GIS: Getting Inspections Smarter — An Esri User Conference Preview
An electric manhole is a little room buried in the street or sidewalk, where utility workers access electric cables, switches and other dangerous stuff. (In the old days, the majority of utilities workers were men, so the term manhole stuck.) When a cable fails, workers splice together new and old sections — inside these manholes. You enter the manhole through a round hole, which is usually covered with, you guessed It, those heavy manhole covers. Inside, manholes are hot, dangerous and creepy. If a cable fails, it generates a lot of heat, too, and sometimes fire. Any debris caught in the manhole will worsen the fire. And if things explode, those heavy manhole covers go flying.
To keep things operating well, manholes should be inspected and cleaned of all debris.
But since there are so many things to do — and frankly, no one likes to inspect and clean manholes — this workflow often takes a back seat.
Not Exactly Smart Inspection
A power company I used to work for had 16,157 manholes. Each one was numbered from #1 to #16,157.
At one point after a number of manhole incidents, we decided to go gangbusters and get aggressive in inspecting and cleaning the manholes. Where to begin? The logical choice was of course to inspect the manholes in numerical order, starting with manhole #1. After a year of this process, we hadn’t gotten beyond around manhole #200. We decided to abandon the aggressive project and move to as-needed inspections and cleaning. It was clear we were never going to inspect all 16,157 manholes, given our limited resources. Plus, most of those manholes were just fine. The problem was how to prioritize the targeted manhole inspection.
GIS: Getting Inspections Smarter
The trick is to avoid inspecting all manholes (and other assets that need inspections). You have to figure out which assets are most vulnerable to having something go wrong. Which manholes are near debris sources? Which manholes are most likely to be flooded? Which manholes carry very critical cables? Which manholes have not been entered for years? Which manholes have higher incidents of fires?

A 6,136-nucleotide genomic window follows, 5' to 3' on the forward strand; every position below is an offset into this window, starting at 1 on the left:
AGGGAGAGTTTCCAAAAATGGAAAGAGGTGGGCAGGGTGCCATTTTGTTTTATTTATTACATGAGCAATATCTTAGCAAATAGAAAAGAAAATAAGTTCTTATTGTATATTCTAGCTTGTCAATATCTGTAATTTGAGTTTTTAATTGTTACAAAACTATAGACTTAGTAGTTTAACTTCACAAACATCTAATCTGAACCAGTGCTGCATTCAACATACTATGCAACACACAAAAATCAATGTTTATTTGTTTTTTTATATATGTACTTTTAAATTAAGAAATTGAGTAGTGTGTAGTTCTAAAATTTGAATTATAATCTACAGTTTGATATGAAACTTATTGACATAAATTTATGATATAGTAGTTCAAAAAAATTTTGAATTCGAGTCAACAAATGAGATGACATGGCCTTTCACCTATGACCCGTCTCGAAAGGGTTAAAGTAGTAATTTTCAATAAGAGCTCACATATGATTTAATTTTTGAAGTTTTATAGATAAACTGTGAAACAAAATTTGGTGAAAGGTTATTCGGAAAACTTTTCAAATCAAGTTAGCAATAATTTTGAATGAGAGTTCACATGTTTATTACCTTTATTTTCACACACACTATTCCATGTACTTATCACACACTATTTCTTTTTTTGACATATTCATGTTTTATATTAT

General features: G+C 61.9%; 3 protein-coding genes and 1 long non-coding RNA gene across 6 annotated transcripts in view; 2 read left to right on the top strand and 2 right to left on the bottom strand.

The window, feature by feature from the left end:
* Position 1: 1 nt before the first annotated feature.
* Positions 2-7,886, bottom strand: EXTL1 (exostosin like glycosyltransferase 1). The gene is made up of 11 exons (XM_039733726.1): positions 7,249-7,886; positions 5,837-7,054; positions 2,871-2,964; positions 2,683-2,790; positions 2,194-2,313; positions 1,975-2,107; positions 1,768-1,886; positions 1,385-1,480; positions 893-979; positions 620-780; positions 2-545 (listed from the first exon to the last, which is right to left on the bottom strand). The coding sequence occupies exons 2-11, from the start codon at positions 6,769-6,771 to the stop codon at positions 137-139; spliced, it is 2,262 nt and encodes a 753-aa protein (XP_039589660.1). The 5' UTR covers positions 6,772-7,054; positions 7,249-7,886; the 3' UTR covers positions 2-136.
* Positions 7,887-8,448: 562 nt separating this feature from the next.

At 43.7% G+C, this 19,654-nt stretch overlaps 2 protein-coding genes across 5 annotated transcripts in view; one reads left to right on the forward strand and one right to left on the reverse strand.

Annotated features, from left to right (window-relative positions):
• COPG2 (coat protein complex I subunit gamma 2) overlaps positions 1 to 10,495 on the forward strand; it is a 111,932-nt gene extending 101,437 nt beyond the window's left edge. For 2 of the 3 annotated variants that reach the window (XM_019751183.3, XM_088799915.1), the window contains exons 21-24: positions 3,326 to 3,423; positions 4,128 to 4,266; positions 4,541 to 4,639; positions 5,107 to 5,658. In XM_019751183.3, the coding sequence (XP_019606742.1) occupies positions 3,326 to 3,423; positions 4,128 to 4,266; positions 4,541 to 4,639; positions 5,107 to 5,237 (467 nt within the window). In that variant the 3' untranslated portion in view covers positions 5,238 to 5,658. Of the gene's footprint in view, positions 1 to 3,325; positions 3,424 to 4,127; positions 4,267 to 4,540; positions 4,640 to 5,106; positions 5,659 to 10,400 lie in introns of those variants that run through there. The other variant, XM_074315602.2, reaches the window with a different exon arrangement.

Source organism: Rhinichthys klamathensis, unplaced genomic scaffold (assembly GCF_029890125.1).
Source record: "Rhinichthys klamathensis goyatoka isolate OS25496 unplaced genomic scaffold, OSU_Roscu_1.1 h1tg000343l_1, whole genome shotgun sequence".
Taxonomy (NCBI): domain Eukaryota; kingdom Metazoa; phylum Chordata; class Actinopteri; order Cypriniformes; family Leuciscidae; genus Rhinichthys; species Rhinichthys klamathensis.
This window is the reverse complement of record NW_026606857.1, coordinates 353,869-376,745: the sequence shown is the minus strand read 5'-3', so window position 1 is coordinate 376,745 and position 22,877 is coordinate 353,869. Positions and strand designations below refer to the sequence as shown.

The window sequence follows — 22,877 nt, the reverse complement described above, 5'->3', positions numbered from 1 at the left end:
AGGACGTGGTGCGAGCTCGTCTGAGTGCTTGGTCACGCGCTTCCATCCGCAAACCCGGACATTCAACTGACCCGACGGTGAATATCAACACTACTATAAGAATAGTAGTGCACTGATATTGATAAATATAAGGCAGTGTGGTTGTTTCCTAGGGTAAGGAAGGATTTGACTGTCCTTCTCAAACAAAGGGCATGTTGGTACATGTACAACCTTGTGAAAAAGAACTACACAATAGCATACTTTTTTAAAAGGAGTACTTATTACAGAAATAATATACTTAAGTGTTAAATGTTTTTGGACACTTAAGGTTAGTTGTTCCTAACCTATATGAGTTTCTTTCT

What smart utilities are doing is looking to ArcGIS technology to analyze data and build smart inspection strategies. Technology can help figure out which of the 16,157 manholes need the most inspections and cleanings. Staff can cluster these manholes spatially — on a map in the GIS. As a result, they can schedule inspections for minimum crew travel time, or they can combine inspections with other field work they know is going on in proximity. They can bring in all kinds of content, like weather, crime, graffiti incidents, abandoned buildings, high insurance risk data and any other spatial data sources easily with the ArcGIS platform. Then then can a spatial analysis on the data and focus on those manholes that are most likely to create a problem.
That’s what smart inspection is all about — creating the ability to take a huge number of assets to inspect and figure out the best place to deploy your very valuable resources.
A User Conference Preview
Come to the Esri User Conference to see how our customers have put smart inspection into practice to save money, improve performance and keep things running smoothly for customers. Here are some highlights:
Hear Spoon River Electric Cooperative use smart inspection of Vegetation Management, PG&E automate their regulatory inspections with GIS.
The City of Riverside believes that street lighting is critical for its customers. Learn about their GIS street lighting app.
Fairmont Municipal Corporation figured out which cables to reinforce with silicon injection using GIS.
Marathon Oil used aerial surveillance integrated into their GIS for real smart inspection of their pipelines. Vilnious Energia used thermal photo maps on their district heating system.
All great stories.
So if back in the old days, when I was worried about manhole inspections, we could inspected the right manholes at the right time using the right device with ArcGIS.